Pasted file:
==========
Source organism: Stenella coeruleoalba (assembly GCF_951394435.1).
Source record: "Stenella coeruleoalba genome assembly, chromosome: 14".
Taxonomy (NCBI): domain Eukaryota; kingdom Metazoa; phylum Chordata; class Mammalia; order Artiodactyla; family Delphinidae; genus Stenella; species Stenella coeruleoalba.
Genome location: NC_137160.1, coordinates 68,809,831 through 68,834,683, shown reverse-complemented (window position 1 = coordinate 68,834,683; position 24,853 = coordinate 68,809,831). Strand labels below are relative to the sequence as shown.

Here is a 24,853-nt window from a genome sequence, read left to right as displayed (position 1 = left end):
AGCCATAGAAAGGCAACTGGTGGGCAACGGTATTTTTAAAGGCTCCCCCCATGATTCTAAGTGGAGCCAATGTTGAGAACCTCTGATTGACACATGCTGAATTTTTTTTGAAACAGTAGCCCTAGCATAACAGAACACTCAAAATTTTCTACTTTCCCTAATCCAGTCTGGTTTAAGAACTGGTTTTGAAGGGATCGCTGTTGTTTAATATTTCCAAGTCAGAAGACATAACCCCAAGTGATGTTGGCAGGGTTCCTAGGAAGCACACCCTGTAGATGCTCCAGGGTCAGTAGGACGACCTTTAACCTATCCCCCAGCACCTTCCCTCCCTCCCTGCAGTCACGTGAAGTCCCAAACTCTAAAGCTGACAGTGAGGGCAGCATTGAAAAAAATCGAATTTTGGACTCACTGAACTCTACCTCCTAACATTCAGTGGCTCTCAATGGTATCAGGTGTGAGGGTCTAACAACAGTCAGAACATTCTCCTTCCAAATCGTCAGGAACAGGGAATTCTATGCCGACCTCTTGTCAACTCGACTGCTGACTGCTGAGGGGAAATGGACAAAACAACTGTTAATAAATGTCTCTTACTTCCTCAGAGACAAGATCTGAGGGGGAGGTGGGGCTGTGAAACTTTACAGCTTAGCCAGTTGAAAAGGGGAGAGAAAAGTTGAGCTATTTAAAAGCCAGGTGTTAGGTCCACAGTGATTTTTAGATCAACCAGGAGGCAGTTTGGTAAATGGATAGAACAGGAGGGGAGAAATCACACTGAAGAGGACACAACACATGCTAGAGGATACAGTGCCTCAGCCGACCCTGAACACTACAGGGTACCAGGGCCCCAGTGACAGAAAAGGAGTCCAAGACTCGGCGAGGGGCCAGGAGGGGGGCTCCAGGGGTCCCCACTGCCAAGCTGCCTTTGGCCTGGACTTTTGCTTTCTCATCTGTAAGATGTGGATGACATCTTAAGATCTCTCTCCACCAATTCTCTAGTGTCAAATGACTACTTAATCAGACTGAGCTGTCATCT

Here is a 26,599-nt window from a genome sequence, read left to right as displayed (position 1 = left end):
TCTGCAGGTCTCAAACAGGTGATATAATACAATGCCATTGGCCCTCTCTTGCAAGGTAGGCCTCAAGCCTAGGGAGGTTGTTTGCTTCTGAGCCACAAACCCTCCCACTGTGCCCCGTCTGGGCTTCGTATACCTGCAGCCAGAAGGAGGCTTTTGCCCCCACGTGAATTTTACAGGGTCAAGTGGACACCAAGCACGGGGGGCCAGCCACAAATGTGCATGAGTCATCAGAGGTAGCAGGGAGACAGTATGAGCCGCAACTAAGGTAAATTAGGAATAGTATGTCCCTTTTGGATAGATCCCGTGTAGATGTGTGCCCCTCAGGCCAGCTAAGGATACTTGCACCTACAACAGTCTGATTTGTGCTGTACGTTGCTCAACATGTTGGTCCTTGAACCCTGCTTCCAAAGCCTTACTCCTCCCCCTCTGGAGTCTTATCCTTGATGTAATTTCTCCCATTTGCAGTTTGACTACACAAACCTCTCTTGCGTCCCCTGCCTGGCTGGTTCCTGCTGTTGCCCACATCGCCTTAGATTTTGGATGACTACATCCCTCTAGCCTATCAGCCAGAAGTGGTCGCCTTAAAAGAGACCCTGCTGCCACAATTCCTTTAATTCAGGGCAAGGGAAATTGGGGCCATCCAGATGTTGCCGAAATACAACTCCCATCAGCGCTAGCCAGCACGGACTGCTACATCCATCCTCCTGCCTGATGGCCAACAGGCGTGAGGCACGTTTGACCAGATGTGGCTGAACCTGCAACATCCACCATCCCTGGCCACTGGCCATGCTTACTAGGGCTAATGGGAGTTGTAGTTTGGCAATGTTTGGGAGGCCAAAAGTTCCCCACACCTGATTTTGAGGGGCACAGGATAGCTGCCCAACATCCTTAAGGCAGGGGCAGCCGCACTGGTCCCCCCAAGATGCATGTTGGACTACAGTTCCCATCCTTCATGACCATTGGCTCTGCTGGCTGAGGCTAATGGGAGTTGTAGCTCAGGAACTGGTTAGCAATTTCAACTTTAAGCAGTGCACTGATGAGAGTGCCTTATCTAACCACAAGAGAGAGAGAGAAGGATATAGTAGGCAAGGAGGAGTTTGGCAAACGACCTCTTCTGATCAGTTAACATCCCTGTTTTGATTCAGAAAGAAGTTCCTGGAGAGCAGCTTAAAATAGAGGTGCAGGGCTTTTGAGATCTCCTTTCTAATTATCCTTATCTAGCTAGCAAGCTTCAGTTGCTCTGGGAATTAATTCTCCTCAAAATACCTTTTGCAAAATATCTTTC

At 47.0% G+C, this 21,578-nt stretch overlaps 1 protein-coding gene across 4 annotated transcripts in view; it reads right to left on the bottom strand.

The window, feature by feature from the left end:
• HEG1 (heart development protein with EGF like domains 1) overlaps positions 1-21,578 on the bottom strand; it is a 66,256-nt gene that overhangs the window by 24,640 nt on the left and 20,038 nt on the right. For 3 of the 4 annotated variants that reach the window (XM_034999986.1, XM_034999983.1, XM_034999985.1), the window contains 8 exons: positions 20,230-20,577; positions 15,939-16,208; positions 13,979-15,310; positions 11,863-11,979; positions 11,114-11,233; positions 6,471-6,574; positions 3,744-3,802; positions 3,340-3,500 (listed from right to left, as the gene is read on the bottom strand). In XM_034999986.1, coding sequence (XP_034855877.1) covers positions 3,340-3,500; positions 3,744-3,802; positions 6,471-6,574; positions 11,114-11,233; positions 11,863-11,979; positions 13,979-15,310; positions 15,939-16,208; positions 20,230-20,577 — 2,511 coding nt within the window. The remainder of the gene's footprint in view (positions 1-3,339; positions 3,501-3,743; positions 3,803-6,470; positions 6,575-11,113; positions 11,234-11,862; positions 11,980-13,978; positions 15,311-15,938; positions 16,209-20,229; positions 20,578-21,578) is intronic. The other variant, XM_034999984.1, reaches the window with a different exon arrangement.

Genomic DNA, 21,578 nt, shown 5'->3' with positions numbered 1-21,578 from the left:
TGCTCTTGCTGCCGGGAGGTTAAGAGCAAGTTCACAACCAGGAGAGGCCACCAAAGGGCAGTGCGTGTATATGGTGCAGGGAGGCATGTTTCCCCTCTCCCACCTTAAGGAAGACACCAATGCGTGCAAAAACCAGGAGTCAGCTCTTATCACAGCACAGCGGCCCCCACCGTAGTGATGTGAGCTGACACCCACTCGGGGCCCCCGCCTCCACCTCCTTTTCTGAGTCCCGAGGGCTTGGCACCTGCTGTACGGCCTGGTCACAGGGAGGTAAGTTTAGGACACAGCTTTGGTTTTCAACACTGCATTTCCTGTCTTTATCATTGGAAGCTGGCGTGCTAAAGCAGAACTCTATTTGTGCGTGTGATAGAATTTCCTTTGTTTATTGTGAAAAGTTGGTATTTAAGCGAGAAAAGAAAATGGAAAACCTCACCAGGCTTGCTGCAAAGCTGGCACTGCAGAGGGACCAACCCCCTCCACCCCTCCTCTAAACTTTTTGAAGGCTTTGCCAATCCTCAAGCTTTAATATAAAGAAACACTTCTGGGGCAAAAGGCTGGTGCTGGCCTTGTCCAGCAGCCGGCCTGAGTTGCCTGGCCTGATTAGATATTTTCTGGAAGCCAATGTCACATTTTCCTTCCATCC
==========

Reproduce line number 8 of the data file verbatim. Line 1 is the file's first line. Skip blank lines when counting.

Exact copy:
TCTGCAGGTCTCAAACAGGTGATATAATACAATGCCATTGGCCCTCTCTTGCAAGGTAGGCCTCAAGCCTAGGGAGGTTGTTTGCTTCTGAGCCACAAACCCTCCCACTGTGCCCCGTCTGGGCTTCGTATACCTGCAGCCAGAAGGAGGCTTTTGCCCCCACGTGAATTTTACAGGGTCAAGTGGACACCAAGCACGGGGGGCCAGCCACAAATGTGCATGAGTCATCAGAGGTAGCAGGGAGACAGTATGAGCCGCAACTAAGGTAAATTAGGAATAGTATGTCCCTTTTGGATAGATCCCGTGTAGATGTGTGCCCCTCAGGCCAGCTAAGGATACTTGCACCTACAACAGTCTGATTTGTGCTGTACGTTGCTCAACATGTTGGTCCTTGAACCCTGCTTCCAAAGCCTTACTCCTCCCCCTCTGGAGTCTTATCCTTGATGTAATTTCTCCCATTTGCAGTTTGACTACACAAACCTCTCTTGCGTCCCCTGCCTGGCTGGTTCCTGCTGTTGCCCACATCGCCTTAGATTTTGGATGACTACATCCCTCTAGCCTATCAGCCAGAAGTGGTCGCCTTAAAAGAGACCCTGCTGCCACAATTCCTTTAATTCAGGGCAAGGGAAATTGGGGCCATCCAGATGTTGCCGAAATACAACTCCCATCAGCGCTAGCCAGCACGGACTGCTACATCCATCCTCCTGCCTGATGGCCAACAGGCGTGAGGCACGTTTGACCAGATGTGGCTGAACCTGCAACATCCACCATCCCTGGCCACTGGCCATGCTTACTAGGGCTAATGGGAGTTGTAGTTTGGCAATGTTTGGGAGGCCAAAAGTTCCCCACACCTGATTTTGAGGGGCACAGGATAGCTGCCCAACATCCTTAAGGCAGGGGCAGCCGCACTGGTCCCCCCAAGATGCATGTTGGACTACAGTTCCCATCCTTCATGACCATTGGCTCTGCTGGCTGAGGCTAATGGGAGTTGTAGCTCAGGAACTGGTTAGCAATTTCAACTTTAAGCAGTGCACTGATGAGAGTGCCTTATCTAACCACAAGAGAGAGAGAGAAGGATATAGTAGGCAAGGAGGAGTTTGGCAAACGACCTCTTCTGATCAGTTAACATCCCTGTTTTGATTCAGAAAGAAGTTCCTGGAGAGCAGCTTAAAATAGAGGTGCAGGGCTTTTGAGATCTCCTTTCTAATTATCCTTATCTAGCTAGCAAGCTTCAGTTGCTCTGGGAATTAATTCTCCTCAAAATACCTTTTGCAAAATATCTTTC